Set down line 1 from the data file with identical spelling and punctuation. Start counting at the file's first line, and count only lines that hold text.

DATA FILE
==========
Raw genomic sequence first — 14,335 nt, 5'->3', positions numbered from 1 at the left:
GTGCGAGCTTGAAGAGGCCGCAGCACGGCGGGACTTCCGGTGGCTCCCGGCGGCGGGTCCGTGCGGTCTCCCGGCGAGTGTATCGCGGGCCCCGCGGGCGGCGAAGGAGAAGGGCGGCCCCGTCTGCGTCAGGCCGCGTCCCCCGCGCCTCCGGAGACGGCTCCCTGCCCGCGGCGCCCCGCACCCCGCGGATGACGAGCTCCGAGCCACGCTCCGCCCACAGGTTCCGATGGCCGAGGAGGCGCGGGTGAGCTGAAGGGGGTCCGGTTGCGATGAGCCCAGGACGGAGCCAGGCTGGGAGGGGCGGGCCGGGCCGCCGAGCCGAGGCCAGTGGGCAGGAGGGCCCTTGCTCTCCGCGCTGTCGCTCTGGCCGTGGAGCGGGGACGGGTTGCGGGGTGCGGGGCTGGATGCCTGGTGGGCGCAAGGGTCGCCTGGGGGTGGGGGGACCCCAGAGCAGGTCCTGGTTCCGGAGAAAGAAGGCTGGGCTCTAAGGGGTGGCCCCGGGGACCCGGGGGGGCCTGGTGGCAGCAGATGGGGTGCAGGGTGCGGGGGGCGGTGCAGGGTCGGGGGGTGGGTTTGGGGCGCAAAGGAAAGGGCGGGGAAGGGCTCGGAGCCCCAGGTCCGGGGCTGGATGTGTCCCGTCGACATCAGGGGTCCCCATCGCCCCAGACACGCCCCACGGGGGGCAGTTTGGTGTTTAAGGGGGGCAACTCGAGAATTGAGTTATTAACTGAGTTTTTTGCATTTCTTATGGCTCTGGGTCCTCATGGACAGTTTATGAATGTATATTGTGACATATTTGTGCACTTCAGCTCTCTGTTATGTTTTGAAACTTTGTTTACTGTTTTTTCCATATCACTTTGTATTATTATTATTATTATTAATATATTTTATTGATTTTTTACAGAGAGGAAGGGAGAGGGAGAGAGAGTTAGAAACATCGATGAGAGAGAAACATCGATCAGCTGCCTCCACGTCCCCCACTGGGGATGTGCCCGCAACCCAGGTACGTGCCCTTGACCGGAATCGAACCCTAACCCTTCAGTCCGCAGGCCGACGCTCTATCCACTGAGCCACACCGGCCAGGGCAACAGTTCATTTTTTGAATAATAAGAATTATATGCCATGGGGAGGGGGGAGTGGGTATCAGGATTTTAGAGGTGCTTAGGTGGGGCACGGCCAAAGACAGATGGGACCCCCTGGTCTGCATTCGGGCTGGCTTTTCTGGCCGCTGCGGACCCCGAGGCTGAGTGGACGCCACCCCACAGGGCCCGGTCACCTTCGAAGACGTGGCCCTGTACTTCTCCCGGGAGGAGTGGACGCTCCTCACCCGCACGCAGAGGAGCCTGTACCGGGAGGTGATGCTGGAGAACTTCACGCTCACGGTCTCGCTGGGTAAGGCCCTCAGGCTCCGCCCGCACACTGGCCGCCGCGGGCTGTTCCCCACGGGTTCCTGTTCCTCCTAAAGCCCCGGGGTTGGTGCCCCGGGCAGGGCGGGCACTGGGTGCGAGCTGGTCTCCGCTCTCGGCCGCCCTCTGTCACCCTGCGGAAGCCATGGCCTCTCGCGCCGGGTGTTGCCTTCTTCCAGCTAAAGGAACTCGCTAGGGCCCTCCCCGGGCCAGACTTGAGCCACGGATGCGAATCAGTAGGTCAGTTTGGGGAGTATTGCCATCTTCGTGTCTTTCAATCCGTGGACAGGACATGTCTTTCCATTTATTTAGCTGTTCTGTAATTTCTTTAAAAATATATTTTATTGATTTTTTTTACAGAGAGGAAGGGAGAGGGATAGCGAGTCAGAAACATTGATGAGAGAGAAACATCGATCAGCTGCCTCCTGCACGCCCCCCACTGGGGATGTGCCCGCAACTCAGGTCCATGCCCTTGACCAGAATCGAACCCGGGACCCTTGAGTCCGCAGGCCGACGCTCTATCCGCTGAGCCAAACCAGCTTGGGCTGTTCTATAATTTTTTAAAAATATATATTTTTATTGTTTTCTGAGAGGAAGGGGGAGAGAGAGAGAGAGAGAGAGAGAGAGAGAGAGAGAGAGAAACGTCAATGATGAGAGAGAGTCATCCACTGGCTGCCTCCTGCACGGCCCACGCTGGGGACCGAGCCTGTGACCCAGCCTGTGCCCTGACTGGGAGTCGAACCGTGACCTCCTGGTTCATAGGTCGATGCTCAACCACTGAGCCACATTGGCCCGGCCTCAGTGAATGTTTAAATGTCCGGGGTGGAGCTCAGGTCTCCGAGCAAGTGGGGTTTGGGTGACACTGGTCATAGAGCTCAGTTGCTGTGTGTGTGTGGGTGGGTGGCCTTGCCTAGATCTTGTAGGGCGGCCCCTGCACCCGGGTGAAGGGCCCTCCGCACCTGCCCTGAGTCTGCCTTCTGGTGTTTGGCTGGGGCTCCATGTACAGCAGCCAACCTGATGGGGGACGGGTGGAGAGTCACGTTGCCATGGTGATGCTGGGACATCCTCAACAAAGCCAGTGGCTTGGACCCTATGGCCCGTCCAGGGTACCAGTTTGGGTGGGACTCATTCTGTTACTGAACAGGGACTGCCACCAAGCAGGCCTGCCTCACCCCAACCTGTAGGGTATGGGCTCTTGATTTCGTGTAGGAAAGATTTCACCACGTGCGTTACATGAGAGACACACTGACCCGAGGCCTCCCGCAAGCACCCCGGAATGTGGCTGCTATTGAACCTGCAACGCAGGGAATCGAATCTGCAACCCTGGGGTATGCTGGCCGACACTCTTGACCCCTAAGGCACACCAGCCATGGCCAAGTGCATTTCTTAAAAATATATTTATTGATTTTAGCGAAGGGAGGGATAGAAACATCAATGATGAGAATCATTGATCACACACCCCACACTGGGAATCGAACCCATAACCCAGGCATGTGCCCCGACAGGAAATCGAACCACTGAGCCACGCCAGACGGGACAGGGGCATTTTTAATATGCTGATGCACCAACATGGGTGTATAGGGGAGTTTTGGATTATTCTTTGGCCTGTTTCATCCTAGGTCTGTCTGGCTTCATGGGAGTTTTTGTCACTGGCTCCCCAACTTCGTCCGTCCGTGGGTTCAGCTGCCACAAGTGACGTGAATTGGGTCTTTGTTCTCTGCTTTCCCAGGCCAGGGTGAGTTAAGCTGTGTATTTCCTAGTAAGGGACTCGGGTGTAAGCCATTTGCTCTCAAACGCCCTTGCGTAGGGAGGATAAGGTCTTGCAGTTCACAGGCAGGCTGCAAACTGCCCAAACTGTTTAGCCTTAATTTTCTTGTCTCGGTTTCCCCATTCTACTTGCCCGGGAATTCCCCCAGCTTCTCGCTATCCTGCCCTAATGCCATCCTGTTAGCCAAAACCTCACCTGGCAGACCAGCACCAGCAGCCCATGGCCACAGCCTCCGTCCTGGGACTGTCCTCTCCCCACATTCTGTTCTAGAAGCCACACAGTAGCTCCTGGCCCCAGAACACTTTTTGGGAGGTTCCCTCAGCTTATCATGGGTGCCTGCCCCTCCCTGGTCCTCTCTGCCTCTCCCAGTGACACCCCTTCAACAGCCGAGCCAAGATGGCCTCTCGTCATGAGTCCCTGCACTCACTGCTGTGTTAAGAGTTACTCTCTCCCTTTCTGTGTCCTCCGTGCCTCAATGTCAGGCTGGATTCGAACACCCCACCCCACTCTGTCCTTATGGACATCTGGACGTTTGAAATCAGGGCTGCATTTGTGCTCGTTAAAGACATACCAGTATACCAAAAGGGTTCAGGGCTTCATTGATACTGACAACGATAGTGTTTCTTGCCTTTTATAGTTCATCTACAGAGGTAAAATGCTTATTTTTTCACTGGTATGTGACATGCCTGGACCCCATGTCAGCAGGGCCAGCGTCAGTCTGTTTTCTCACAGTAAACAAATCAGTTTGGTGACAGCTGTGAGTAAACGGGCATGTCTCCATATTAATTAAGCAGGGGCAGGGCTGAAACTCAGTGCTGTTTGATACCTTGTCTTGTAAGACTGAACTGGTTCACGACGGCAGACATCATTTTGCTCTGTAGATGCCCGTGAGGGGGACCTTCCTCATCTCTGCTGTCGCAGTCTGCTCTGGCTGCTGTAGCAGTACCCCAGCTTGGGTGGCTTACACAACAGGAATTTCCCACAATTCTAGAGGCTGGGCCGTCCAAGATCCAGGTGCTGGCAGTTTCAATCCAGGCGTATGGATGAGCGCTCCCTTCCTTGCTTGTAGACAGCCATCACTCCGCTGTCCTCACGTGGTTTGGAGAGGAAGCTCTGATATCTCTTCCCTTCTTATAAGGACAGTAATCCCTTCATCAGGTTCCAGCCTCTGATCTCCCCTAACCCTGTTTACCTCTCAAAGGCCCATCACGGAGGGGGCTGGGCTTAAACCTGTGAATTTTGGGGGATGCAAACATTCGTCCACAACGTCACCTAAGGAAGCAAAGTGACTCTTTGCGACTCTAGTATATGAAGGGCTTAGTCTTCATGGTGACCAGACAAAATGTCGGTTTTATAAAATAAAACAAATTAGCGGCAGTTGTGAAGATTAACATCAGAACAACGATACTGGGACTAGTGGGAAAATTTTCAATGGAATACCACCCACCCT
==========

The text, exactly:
Raw genomic sequence first — 14,335 nt, 5'->3', positions numbered from 1 at the left: